On the morning of Sept. 11, 2001, New York City firefighter Brenda Berkman was off duty in her Brooklyn apartment when a friend called and told her to turn on her television. As soon as she saw the pictures of the north tower of the World Trade Center burning, she knew it was no accident.
She ran to the nearest fire station to grab whatever gear was available and rushed to ground zero. Berkman says there was nothing that could've prepared her for what she encountered, "I really thought there was a very good possibility I was going to die that day." But despite the danger, being underequipped and the mass chaos, she stayed with more than 10,000 other first responders to help.
Twenty years later, now retired, Berkman volunteers at the 9/11 Memorial. She said, "I want people to physically see that there were women first responders down at the World Trade Center doing their best to try and save and help other people." Berkman says women first responders were left out of the initial coverage of 9/11 and that history needs to tell the complete story of what happened that day. "It's really important that women be recognized as having made the same sacrifices, as having the same heroism as the men that they stood alongside that day," said Berkman.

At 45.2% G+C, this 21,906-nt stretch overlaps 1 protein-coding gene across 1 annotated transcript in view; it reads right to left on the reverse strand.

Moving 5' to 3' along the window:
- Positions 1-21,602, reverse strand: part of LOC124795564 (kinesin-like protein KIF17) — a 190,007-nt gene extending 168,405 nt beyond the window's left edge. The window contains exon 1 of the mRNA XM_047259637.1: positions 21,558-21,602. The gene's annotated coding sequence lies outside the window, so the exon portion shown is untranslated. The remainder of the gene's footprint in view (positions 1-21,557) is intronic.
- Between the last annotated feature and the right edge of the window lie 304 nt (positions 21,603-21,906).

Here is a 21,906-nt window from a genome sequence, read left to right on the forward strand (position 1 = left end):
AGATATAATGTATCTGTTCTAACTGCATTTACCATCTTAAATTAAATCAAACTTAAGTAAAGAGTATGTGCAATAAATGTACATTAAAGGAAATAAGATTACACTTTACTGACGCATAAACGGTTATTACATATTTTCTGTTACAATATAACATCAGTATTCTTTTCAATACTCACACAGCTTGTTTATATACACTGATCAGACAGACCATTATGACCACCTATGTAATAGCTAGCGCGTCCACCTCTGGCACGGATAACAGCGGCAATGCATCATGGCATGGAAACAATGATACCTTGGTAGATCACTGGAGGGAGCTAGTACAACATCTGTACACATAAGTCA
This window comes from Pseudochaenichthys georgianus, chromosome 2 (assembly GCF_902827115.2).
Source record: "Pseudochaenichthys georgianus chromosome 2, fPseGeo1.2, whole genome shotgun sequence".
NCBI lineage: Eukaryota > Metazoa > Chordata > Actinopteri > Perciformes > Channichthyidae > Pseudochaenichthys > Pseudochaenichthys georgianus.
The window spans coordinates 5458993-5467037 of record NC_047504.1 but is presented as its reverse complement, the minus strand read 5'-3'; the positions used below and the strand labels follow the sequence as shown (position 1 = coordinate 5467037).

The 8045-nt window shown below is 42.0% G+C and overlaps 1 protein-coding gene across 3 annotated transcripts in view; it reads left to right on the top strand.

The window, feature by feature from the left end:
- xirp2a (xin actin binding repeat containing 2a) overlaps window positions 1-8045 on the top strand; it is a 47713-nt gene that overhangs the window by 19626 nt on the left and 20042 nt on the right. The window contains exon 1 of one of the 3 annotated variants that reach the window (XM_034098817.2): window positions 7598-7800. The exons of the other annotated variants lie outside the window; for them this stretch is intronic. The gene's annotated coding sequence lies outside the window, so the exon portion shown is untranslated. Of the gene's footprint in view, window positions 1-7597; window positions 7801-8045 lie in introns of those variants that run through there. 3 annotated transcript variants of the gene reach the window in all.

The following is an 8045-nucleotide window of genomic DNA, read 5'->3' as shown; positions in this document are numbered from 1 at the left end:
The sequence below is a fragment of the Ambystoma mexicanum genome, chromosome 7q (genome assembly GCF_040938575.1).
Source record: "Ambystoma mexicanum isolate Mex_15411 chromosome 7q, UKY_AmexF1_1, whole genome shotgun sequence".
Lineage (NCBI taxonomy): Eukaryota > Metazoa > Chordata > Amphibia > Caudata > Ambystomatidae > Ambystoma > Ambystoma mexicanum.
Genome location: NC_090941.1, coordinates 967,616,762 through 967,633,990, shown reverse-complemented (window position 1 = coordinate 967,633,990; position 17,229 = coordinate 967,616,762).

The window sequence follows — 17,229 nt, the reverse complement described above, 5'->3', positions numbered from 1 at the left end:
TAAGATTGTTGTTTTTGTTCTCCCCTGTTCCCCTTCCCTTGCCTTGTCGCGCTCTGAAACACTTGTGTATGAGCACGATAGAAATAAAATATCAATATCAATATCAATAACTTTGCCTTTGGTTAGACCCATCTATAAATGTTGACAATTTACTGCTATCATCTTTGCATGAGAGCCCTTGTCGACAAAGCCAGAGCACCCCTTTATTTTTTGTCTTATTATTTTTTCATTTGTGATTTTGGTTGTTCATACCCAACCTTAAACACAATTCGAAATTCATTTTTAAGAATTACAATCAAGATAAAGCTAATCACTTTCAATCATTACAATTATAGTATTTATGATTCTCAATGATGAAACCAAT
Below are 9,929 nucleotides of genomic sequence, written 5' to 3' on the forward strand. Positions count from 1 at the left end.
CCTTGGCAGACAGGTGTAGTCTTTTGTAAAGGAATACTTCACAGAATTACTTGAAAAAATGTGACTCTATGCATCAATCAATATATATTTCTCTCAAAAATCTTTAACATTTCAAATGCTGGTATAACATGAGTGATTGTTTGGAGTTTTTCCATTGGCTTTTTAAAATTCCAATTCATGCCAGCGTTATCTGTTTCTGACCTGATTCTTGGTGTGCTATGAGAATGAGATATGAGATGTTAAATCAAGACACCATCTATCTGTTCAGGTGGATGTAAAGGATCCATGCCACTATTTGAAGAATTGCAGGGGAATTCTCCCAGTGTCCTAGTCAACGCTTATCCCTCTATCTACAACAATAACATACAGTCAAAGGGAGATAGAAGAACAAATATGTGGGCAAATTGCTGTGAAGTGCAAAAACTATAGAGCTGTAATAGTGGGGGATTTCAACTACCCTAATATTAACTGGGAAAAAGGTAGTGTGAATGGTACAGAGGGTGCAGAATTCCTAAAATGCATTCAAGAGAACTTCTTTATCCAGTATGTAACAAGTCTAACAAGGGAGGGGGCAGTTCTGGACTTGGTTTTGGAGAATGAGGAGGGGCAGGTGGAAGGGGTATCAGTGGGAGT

Female representation and recognition is something Berkman has fought for since the very beginning of her career. She was the sole name class plaintiff in a lawsuit that resulted in the hiring of New York City's first female firefighters in 1982. Prior to 1977, females weren't allowed to even apply to join the FDNY. Berkman said, "I was tired of people saying to me, you can't do that because you're a girl. If I had a passion for something, if I had the talents and abilities to do that thing, then why shouldn't I be doing that thing?"
Berkman currently volunteers with Monumental Women, an organization that shares her mission to increase awareness and appreciation of women's history
Learn more about Berkman's journey in the FDNY and her continued fight for female recognition on this 20th anniversary of 9/11.